Recovery Coach Lauren 4/29/22
Setting boundaries isn’t always easy or nice, but it’s necessary, spiritual, and empowering. Healing relationships in recovery takes time and effort on everyone’s part.
As we know addiction fuels many fear based behavior and other dysfunctional interactions with families and friends. Some of these interactions and behaviors can be the need to be in control, perfectionism, and hanging on to resentments. Many may say that just the person seeking recovery needs to focus on these things yet we all play a role. Everyone can focus on establishing and maintaining healthy boundaries, interactions and communication with each other.
Just like in any relationship healthy boundaries for yourself are important. We always want to make sure that we are staying true to ourselves when engaging in any relationship. What our physical and emotional limits are. To ensure that we are having safe, supportive, and respectful relationships. Unhealthy boundaries and thoughts are means to manipulate and control a relationship to either keep people away or keep people where we want them.
“What I value I will protect, but what you value I will respect.”-Rokelle Lerner. Our boundaries are based on our needs and personal values, and who we are as a person. They also provide guidelines for how we communicate with others and what behaviors are acceptable and unacceptable to us or for us.
When you or someone in your family is active in their addiction a lot of times we have unhealthy boundaries. Toxic and codependent relationships are normally what we see due to negative behaviors that can peak during this time. With that being said even a “normal” relationship can become toxic or codependent. We want to monitor and evaluate any and all relationships that we may feel is either toxic or codependent to ensure our safety and wellbeing.
Often time’s behaviors in a toxic relationship cause emotional or physical harm to one another. These relationships often have dishonesty, physical and emotional abuse, severe manipulation, and intense shame. Most times boundary violations and disregard for each other’s needs and values are heightened during these relationships. Relationships may not always start out this way and yes we may be able to maintain personal boundaries but it takes practice. Codependent relationships tend to focus on what others can do to meet our needs rather than focusing on how to take care of self. Our values and needs can become blurred and enmeshed within the relationship and not know where one person ends and the other begins. Sometimes when these needs are not being met a toxic relationship can form to try and gain control of the relationship.
How can we work towards changing these boundaries? There are clear cut situations where abuse or violence are present where boundaries are needed immediately. Then there are situations where you may not realize the need or feel too shameful to set limits due to the subtleness of the actions or the manipulation that comes after their actions. We may justify inappropriate behavior, blame ourselves, feel to shameful to talk about it or doubt our own ability to make the right decision. How we feel in a situation is our best indicator for knowing if a clear boundary needs to be set.
I will often times ask clients I work with how did that situation make you feel? Was your stomach in knots? Are you angry, resentful or confused? Are you second guessing your initial feelings? A lot of time we will already know if a situation is not good for us, that we are feeling manipulated or not sure how to just say no. If we have been in a cycle of unhealthy boundaries these questions may not always be easy to answer or if we can answer them they may be hard to follow because we are out of practice with healthy boundaries.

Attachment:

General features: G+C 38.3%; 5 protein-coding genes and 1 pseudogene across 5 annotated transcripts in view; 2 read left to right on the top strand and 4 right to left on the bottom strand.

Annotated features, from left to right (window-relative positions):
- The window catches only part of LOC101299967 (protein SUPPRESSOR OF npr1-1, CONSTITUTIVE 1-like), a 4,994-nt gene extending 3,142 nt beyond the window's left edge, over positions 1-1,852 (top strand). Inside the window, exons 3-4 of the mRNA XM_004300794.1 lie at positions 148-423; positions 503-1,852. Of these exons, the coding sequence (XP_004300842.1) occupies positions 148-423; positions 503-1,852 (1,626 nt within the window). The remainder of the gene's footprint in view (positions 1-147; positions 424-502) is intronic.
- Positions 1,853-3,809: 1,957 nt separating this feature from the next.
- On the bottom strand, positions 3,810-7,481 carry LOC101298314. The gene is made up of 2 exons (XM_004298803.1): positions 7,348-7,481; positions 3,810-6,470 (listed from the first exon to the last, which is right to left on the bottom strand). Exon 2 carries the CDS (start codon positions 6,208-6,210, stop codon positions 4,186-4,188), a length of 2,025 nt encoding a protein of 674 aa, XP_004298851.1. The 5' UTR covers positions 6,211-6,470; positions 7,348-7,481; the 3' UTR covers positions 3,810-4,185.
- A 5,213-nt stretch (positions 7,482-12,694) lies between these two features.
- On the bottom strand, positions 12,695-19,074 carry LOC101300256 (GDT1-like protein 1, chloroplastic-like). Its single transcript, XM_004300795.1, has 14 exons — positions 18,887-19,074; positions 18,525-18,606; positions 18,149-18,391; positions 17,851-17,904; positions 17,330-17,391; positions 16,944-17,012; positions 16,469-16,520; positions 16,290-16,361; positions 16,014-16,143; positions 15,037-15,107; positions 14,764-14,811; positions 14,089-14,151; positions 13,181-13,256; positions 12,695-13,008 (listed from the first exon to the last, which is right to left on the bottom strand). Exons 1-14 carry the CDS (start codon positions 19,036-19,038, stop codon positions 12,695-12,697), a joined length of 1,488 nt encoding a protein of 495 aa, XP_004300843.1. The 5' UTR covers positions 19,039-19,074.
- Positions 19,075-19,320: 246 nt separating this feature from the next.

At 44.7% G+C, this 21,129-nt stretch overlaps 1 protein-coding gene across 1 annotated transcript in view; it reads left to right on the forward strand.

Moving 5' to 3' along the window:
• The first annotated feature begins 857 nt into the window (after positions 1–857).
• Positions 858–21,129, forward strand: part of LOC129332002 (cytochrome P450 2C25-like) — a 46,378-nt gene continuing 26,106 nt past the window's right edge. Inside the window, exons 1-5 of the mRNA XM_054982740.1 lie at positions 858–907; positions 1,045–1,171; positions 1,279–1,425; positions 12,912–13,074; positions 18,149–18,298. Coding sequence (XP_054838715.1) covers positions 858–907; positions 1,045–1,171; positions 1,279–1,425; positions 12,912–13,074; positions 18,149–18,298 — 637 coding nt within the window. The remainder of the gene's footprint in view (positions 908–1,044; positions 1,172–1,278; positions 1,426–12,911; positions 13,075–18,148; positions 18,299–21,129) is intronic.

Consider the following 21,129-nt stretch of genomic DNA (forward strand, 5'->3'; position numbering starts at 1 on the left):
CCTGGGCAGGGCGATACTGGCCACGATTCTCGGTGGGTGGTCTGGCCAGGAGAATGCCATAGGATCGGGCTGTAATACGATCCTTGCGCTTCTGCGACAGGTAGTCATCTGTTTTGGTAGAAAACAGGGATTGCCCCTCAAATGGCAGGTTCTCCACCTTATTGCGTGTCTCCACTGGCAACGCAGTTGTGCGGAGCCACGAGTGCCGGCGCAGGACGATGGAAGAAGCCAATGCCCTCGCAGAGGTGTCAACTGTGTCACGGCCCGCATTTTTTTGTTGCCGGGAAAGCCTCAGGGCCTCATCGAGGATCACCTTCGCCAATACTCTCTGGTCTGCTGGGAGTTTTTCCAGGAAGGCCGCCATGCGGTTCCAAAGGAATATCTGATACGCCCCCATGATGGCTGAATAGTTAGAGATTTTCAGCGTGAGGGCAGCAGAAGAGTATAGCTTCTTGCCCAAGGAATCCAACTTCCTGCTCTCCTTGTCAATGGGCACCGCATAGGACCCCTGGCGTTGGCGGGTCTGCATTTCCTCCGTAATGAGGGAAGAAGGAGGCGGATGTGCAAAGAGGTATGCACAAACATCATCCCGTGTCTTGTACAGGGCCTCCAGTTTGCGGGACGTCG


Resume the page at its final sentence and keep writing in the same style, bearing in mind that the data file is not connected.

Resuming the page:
Setting healthy boundaries can be very difficult. Especially if we are used to enabling or manipulating the situations. When our loved ones are involved and we just want to try and keep them safe. We need to think of our motives and try and change the question to “Is this keeping me safe?” or “What is my motive for setting this boundary?”
Understanding that being “self-focused” is not about being selfish, but about self-care is important. When we practice self-care, getting enough sleep, eating healthy foods, exercise, healthy connection with others, spiritual growth, we become more resilient, can think more rationally and respond to situations in a thoughtful way. We become less resentful and more empowered to be present in our relationships with other because we are more present within our relationship with self.
It’s important that during this process we are keeping ourselves safe, and establishing clear boundaries. We can become consumed with other’s needs, feelings and well-being and forget about our own. If we can recognize our motives and if we are keeping ourselves safe we can then easily identify when and if there are early warning signs and thoughts or changed behavior.
Communication is key to healthy boundaries we think better of ourselves when we are direct, honest and respectful. When we aren’t confrontational, others are more likely to listen. Talking about our feelings and personal needs can be uncomfortable and put us in a vulnerable place. A good way to stay away from the fear of judgement or assumption is to use “I” statements and to stick to the facts. Keep the conversation on your experience not on the other person. For example, I feel lonely when I don’t come out on Friday nights. Followed with I would really like to join you guys next Friday.” “I” statements are less likely to provoke a defensive response. But keep in mind the purpose of setting boundaries is to let someone know you are not ok with their behavior. The person you are setting a boundary with may still react but if you are setting this boundary from a place of self – care you will be able to acknowledge the reaction, but not try to fix it.